How To Prevent Online Learning Certification Fraud

This issue of how to prevent the certification fraud is one that deserves a closer look.

Online learning is increasingly in demand as college and university tuition costs rise, and more employers look for student work experience. You’re known as “ a job candidate,” though, because your name is on a course registration.

Colleges and universities list programs as LSR, LPC, SFU, or that “certified by…” — not necessarily actually on the official list.

Every one of them is actually a “certified website by…” — you need to know what a “certified website” is. But how do you know if your name is on the document? In order to determine that, click on the scroll arrow and select “Admin,” and then the General tab. On the menu at the top of the page, type in “certification with…” and your name.

After that, look for the certificate dates listed. Looking at the photos of those colleges, check for the website address used. Failing to find it will only delay you from learning more.

Some people are in the business of learning on other people’s websites and set up these businesses to help them improve their brand.

Identity Theft and Unsafe Training Materials

Creating illegal course materials — and the certification programs that make people wonder who posted it — is a significant step in your quest to advance and offer some solid education. Sometimes, the courses and training materials are available only to people who aren’t qualified or those who don’t have educational experience. It might not be appropriate for everyone, so it’s important to keep careful control.

Some criminal enterprises use these courses as a method of getting people to mail illegal goods, like ornaments or fake NASCAR decals. If you’re thinking of enrolling in an online course and wanting to add it to your resumé, think twice. Never send a printer or tool kit or any package or goods that you are not authorized to send. If you want to learn more, do it legally, use the course to improve your career, and pay for the work as part of your self-investment. If you do it legally, take it and pay for it as part of your expenses — not on top of it as a “test of skills” or a burden on your finances.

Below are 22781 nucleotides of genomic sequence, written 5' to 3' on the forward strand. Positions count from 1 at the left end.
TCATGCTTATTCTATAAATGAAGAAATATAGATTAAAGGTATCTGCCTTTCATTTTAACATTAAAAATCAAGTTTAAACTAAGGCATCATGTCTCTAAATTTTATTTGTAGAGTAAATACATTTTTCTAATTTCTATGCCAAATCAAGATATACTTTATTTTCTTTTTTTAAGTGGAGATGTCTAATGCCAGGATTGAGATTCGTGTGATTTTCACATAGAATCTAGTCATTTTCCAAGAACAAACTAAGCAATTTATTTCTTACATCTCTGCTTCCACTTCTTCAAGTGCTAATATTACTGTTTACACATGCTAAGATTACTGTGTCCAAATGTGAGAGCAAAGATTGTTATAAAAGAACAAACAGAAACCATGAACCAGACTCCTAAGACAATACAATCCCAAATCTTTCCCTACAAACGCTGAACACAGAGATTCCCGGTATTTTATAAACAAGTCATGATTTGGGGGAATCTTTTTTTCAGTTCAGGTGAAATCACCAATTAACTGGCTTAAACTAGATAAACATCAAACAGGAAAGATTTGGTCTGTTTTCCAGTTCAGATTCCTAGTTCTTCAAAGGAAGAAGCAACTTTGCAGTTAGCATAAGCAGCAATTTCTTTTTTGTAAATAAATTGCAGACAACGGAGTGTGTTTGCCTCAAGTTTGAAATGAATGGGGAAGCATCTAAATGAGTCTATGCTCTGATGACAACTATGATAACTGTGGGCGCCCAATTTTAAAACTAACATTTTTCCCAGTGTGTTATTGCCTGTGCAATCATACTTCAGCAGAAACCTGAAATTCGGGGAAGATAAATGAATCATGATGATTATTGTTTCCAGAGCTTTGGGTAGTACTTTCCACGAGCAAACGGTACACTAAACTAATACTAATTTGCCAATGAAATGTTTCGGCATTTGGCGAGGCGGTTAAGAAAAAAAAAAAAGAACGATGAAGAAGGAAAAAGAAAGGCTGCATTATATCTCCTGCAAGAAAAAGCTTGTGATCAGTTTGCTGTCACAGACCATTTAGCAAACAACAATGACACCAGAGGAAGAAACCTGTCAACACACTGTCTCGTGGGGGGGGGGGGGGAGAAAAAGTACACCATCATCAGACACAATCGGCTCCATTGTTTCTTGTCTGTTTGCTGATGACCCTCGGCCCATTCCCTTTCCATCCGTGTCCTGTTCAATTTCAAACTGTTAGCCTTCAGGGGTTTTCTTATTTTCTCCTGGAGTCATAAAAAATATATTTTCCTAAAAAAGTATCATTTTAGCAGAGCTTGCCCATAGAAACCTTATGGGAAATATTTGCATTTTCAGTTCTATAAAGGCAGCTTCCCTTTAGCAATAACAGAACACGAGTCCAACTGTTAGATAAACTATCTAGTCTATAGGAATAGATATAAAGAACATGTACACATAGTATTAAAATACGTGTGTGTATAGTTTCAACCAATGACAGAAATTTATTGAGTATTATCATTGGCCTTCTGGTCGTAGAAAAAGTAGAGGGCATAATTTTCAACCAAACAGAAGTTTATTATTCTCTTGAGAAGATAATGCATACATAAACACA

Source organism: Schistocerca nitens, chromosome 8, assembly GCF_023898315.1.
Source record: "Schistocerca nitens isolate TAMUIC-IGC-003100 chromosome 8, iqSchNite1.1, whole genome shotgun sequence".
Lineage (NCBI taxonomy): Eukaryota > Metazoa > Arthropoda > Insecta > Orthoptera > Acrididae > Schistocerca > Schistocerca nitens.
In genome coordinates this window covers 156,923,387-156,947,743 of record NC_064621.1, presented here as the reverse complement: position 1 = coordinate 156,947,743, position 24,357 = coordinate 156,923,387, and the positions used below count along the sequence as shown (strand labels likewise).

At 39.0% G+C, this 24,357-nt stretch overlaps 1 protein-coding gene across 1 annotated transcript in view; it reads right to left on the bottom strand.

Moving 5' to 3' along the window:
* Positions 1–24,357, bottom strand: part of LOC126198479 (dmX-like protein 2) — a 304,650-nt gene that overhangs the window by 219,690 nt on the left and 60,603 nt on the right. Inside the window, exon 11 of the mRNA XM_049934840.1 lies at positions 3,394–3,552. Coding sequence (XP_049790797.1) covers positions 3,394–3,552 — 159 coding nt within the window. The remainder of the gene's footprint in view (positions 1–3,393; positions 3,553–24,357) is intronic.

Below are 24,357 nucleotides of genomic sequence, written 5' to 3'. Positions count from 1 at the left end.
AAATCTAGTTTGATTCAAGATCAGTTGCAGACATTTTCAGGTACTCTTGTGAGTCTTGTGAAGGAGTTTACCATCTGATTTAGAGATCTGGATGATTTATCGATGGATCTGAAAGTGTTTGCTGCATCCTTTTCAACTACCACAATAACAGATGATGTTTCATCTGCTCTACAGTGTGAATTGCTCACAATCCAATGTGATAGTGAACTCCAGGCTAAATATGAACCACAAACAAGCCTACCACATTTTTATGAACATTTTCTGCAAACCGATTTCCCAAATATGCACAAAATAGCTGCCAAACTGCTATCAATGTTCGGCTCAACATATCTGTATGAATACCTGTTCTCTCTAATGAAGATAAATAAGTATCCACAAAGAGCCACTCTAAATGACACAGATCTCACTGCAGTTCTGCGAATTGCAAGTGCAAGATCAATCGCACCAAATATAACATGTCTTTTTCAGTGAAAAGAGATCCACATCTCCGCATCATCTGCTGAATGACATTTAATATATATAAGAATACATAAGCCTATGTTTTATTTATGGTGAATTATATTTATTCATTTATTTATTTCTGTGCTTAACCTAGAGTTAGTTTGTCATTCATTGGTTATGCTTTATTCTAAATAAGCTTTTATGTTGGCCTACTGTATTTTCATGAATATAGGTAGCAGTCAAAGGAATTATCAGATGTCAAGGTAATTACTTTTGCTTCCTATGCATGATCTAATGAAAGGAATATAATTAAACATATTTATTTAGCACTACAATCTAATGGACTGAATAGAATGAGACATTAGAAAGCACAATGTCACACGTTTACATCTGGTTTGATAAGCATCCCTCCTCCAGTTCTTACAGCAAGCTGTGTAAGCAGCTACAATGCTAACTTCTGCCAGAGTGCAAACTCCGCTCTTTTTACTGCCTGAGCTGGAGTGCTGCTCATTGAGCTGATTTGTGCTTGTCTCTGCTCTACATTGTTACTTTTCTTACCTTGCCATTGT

Risky course selections don’t end with fraudulent registration. Once you’ve proven to have the computer skills to teach a course on the website you’re using, complete your course in a way that will help you move up or be considered for additional teaching opportunities.

Apply for jobs that really require such advanced skills and save the money for those assignments — ideally in a place that uses strong e-learning programs.

Study overseas for experience.

What if you’re going to an international school for an extended period of time? Check with the major institution so they’ll notify you of any expired tuition obligations, and know the required course load before enrolling. Make sure you understand what types of class and student attendance your school requires before you enroll.

If your work or study abroad involves living or working in a country that has no social security, you have no further rights after being certified to teach there. Your certified site, however, could be required to include information regarding employment restrictions.

Check your public record search in order to verify that you aren’t registered for improper courses through a CRA or UCC. This is especially important if you are offering coursework online.

Be patient, and wait for more opportunities before enrolling in an online course. Some courses will take a while to be evaluated, so there may be gaps in your resume. This could happen even if you add them to your resume and your master list. Be patient and stay on top of any changes.

What should you do if you receive a notice you’ve been certified as a professor? Contact the school that certified you and ask how your own skills have improved and whether you can continue to advance in your position. If they refuse to do this, don’t change course providers and carry on.

Finally, check whether your possible employers can or can’t verify the online course. Most of the schools that use such websites have established contractual agreements with individuals like you and have listed you on course pages that they have no way of verifying. Be vigilant and give yourself time to prepare.

Note: The information contained in this article is intended for general information purposes only. It is not intended to give specific advice or provide concrete or specific recommendations for any action.

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